In the Garden:
Staking tomato plants now while they are young provides support once the fruits set.
Tomato Care Time
If there's one vegetable everyone likes to grow, it's got to be tomatoes. There is nothing better than wandering through the garden on a warm summer night and snacking on cherry tomatoes freshly picked off the vine. Whether you've planted cherry tomatoes or prize- winning, monster-sized beefsteak tomatoes, now is the time to ensure success in the tomato patch with proper watering, pruning, fertilizing, and pest control.
Keep Them Vertical
Tomatoes grow best when supported upright. Plants flopping on the ground tend to produce fewer and more diseased and insect-damaged fruits. If you've planted determinate tomatoes (those that grow only to a certain height and then set fruit), all you'll need is a stake pounded in and tied to the plant or a small wire cage. If you're growing indeterminate plants (those that keep growing and producing fruit until frost), you'll need a strong cage made from concrete-reinforcing wire or a tepee system of bamboo, metal, or PVC poles.
For staked plants, prune off the suckers (the shoots arising between the main trunk and the side branches). Tie the plants to the stakes with cloth or velcro strips. Don't use any material that might cut into the tomato stems.
Keep Them Watered
Tomatoes produce the healthiest plants and fruits when kept well watered. If you've planted tomatoes in plastic mulch, water them through the holes in the plastic that you created when planting and mulch the paths to preserve soil moisture. Once established, the plant roots will grow to the moisture in the soil under the plastic and thrive. If you're not using plastic mulch, mulch the plants with a 4- to 6-inch layer of straw to conserve moisture.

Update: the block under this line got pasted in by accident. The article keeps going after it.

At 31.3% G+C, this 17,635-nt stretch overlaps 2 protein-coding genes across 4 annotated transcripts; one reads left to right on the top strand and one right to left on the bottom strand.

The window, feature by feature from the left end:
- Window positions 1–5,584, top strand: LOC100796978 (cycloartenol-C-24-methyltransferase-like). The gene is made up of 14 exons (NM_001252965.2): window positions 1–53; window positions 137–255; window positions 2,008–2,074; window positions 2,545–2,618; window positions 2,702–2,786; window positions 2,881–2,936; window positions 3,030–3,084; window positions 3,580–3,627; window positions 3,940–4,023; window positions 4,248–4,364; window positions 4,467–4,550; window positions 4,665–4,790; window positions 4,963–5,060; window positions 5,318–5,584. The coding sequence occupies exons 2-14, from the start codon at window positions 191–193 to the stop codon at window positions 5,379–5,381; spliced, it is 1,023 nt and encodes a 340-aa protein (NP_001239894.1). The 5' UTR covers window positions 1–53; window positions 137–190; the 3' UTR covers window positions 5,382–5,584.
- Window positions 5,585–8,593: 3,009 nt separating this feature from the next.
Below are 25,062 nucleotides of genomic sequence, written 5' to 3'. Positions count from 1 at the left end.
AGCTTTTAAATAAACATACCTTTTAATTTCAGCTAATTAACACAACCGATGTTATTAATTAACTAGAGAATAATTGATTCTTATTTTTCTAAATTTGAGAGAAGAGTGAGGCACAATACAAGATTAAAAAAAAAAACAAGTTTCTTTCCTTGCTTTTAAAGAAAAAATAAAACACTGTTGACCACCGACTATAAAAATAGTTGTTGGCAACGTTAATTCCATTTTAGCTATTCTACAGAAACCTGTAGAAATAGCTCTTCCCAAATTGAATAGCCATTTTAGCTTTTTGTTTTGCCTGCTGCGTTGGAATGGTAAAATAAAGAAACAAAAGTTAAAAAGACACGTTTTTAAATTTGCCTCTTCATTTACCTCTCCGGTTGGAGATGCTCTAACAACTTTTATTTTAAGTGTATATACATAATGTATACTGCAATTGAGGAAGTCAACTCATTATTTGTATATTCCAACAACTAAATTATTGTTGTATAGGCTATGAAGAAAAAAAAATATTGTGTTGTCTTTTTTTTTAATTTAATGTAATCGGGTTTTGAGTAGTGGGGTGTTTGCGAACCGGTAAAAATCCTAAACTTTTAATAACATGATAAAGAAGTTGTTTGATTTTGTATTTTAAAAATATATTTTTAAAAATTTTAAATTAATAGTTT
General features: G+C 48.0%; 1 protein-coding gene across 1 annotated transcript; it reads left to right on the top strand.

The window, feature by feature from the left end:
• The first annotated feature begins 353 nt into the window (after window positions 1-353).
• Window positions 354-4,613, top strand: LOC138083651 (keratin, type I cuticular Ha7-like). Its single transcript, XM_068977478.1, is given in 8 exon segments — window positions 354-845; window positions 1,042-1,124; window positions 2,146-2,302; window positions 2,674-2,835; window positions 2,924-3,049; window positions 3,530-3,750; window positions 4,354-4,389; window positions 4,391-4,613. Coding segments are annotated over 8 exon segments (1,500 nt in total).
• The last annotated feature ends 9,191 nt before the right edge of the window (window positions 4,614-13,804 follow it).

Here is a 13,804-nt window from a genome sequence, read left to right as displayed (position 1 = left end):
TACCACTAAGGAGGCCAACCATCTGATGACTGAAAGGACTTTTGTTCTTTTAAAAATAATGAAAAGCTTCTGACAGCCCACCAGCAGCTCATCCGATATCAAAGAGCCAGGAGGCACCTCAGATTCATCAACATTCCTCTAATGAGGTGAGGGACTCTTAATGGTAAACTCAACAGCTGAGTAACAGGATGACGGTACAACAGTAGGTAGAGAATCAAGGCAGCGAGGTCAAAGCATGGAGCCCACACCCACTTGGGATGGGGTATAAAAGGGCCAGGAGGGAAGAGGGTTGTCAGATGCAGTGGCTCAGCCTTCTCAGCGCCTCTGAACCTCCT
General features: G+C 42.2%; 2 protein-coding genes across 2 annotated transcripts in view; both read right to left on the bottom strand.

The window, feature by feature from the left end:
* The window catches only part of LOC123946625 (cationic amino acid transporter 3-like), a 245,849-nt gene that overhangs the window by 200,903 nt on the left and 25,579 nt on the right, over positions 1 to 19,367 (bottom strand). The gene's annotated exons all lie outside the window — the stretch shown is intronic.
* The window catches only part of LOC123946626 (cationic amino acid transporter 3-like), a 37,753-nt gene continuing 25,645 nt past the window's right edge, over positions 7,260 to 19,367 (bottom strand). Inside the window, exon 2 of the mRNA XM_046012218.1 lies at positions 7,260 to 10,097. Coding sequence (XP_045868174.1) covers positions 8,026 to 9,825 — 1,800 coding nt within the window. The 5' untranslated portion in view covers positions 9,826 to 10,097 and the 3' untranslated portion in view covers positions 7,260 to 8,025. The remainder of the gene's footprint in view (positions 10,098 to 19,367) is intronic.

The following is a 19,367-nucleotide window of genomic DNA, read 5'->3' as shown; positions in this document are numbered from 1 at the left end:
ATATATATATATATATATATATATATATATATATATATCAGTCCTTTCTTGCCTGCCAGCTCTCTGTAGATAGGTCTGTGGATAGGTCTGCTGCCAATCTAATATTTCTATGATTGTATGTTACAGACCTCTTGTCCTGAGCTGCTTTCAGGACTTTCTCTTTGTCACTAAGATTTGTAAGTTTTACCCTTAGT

Keeping the soil moist helps prevent a common malady of tomatoes: blossom-end rot, in which the blossom end of the fruit browns and rots before maturation. It's caused by a calcium deficiency in the fruit, which, in turn, is caused by fluctuating soil moisture conditions. If you mulch well and keep plants well watered, you'll get less blossom-end rot.
Keep Them Fed
Tomatoes are heavy feeders, so I add a balanced organic fertilizer such as a 5-4-3 monthly to keep the plants growing strong. I've even sprayed a solution of fish emulsion and seaweed on the plant foliage to help with its nutrition. The leaves can take up nutrients as well as the roots.
Keep Them Pest Free
Check every few days for pests such as whiteflies and hornworms on the foliage. Whiteflies are controlled with sprays of insecticidal soap. Hornworms can be hand picked off plants and destroyed. Leave hornworms with a white growth on their backs in the garden. The growth is braconid wasp eggs, and the hornworm is being parasitized.
With a little attention, it won't be long before you'll be enjoying the first tomatoes of the season.
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